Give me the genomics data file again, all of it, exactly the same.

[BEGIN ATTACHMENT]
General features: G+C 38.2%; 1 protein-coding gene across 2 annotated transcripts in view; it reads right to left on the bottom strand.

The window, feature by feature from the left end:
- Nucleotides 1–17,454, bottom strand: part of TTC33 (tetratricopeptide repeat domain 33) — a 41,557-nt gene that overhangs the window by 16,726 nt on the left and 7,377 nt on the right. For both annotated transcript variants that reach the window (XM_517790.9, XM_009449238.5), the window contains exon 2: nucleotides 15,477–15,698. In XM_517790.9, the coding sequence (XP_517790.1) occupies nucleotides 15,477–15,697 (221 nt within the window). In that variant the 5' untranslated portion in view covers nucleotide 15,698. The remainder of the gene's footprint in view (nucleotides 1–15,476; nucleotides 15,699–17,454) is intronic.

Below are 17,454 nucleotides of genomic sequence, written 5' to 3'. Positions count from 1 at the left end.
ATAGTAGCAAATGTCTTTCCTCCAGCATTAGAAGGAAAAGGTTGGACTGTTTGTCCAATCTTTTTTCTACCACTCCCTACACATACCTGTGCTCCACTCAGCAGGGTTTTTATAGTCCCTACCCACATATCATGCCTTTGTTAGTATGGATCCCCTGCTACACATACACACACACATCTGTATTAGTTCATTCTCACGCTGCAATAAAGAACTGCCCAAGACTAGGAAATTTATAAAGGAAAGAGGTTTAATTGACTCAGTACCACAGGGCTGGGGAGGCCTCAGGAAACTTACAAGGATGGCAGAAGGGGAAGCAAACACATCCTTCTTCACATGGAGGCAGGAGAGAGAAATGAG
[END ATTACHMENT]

General features: G+C 38.2%; 1 protein-coding gene across 2 annotated transcripts in view; it reads right to left on the bottom strand.

The window, feature by feature from the left end:
- Nucleotides 1–17,454, bottom strand: part of TTC33 (tetratricopeptide repeat domain 33) — a 41,557-nt gene that overhangs the window by 16,726 nt on the left and 7,377 nt on the right. For both annotated transcript variants that reach the window (XM_517790.9, XM_009449238.5), the window contains exon 2: nucleotides 15,477–15,698. In XM_517790.9, the coding sequence (XP_517790.1) occupies nucleotides 15,477–15,697 (221 nt within the window). In that variant the 5' untranslated portion in view covers nucleotide 15,698. The remainder of the gene's footprint in view (nucleotides 1–15,476; nucleotides 15,699–17,454) is intronic.

Below are 17,454 nucleotides of genomic sequence, written 5' to 3'. Positions count from 1 at the left end.
ATAGTAGCAAATGTCTTTCCTCCAGCATTAGAAGGAAAAGGTTGGACTGTTTGTCCAATCTTTTTTCTACCACTCCCTACACATACCTGTGCTCCACTCAGCAGGGTTTTTATAGTCCCTACCCACATATCATGCCTTTGTTAGTATGGATCCCCTGCTACACATACACACACACATCTGTATTAGTTCATTCTCACGCTGCAATAAAGAACTGCCCAAGACTAGGAAATTTATAAAGGAAAGAGGTTTAATTGACTCAGTACCACAGGGCTGGGGAGGCCTCAGGAAACTTACAAGGATGGCAGAAGGGGAAGCAAACACATCCTTCTTCACATGGAGGCAGGAGAGAGAAATGAG